Thames Heritage Tapestry unveiled at Ashmolean Museum
The first glimpse of a giant tapestry made by children from more than 200 schools along the River Thames has been unveiled at Oxford's Ashmolean Museum.
A 3m (9.8ft) by 14m (46ft) portion of the artwork was shown in which 84 of the schools have each contributed a 1m (3.3ft) square canvas.
The Thames Heritage Tapestry project will be completed in time for the London 2012 Olympic and Paralympic Games, by which time it will be 84m (275ft) long.
Organisers intend it to give a "multifaceted portrait of the Thames through the eyes of the children who live along its banks."
Amanda Potter, former governor of Brightwell-cum-Sotwell Primary School in Wallingford said: "We planned it together with the whole school. The children were invited to make designs and drawings to represent our school, our area and environment.
"They talked about Wittenham Clumps, the swimming pool in Wallingford, Wallingford Bridge, our school emblem, the hot air balloons that fly overhead, the helicopters from RAF Benson, the red kites, and obviously the river."
'Positive life changes'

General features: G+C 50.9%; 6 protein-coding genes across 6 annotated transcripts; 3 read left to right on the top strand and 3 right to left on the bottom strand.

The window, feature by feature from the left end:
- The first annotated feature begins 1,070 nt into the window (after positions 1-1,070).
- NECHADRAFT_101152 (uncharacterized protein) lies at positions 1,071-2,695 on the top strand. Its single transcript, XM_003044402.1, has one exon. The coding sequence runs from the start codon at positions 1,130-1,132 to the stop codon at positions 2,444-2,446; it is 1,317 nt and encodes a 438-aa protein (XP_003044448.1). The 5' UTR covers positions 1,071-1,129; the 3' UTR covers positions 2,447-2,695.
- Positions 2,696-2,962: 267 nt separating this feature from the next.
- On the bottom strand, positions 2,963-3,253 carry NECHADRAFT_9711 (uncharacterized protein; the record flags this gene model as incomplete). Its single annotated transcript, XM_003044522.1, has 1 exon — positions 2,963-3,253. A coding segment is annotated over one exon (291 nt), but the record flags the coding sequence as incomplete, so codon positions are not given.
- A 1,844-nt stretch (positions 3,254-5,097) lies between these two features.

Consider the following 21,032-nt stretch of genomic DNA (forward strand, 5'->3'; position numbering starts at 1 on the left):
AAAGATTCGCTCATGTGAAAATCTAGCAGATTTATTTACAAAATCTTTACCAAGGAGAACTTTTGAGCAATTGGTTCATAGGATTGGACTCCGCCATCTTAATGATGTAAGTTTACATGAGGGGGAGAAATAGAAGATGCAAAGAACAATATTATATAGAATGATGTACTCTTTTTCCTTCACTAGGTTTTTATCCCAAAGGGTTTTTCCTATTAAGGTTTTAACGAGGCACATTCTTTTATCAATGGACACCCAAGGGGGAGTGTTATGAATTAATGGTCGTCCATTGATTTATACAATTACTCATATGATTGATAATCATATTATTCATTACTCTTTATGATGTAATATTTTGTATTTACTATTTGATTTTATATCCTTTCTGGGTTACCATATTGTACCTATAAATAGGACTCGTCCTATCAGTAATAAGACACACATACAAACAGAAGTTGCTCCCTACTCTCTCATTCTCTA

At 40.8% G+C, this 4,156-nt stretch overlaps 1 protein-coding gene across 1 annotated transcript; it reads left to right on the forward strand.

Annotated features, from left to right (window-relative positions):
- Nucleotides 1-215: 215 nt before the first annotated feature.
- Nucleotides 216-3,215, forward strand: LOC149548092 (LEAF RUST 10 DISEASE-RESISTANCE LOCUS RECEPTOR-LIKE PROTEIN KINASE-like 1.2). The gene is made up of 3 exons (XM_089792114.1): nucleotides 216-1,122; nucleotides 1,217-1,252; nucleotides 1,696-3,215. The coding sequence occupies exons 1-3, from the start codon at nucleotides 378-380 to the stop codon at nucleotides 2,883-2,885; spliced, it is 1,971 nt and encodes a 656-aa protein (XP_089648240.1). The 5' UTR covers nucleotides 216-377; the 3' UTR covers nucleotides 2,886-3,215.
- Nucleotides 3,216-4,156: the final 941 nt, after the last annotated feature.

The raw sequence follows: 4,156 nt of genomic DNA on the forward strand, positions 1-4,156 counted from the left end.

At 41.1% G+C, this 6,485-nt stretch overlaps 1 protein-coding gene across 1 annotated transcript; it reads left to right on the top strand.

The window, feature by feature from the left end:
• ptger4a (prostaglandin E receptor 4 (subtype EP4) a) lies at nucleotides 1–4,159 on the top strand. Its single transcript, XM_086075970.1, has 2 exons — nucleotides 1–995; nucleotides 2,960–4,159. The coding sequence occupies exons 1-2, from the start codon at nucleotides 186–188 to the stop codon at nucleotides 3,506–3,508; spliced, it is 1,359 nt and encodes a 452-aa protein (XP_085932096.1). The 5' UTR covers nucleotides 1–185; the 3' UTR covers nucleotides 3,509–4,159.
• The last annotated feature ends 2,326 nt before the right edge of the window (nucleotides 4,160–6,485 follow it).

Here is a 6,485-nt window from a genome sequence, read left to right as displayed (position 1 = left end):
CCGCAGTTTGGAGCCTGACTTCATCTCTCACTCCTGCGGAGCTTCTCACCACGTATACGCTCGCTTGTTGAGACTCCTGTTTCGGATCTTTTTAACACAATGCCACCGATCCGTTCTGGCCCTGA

Lottie, 10, created the image of a kayaker.
She said: "I sewed him onto the river with lots of different colours and I made him a paddle.
"We cut out the pieces, then sewed it together and stuck it on."
Emma, 8, explained her part in the project: "I did a tree with brown and green felt, and then I did part of the river with wool.
"Our part has buildings at the side, a river, a swimming pool, and lots of trees."
An estimated 50,000 children have worked on the tapestry.
Dr Christopher Brown, director of the Ashmolean Museum, called the project "an extraordinary collaborative achievement".
It has been awarded the Inspire Mark by the London Organising Committee of the Olympic and Paralympic Games.
Lord Sebastian Coe, chair of the committee, said: "The Inspire programme is ensuring the legacy of the 2012 Games starts now as projects like the Thames Heritage Tapestry are enabling children along the Thames to make positive life changes."
The tapestry will be on show at the museum until 11 January. As it grows it will be displayed at further venues including Hampton Court Palace and the Royal Festival Hall in London.
The final venue in which the giant completed artwork will be presented is yet to be decided.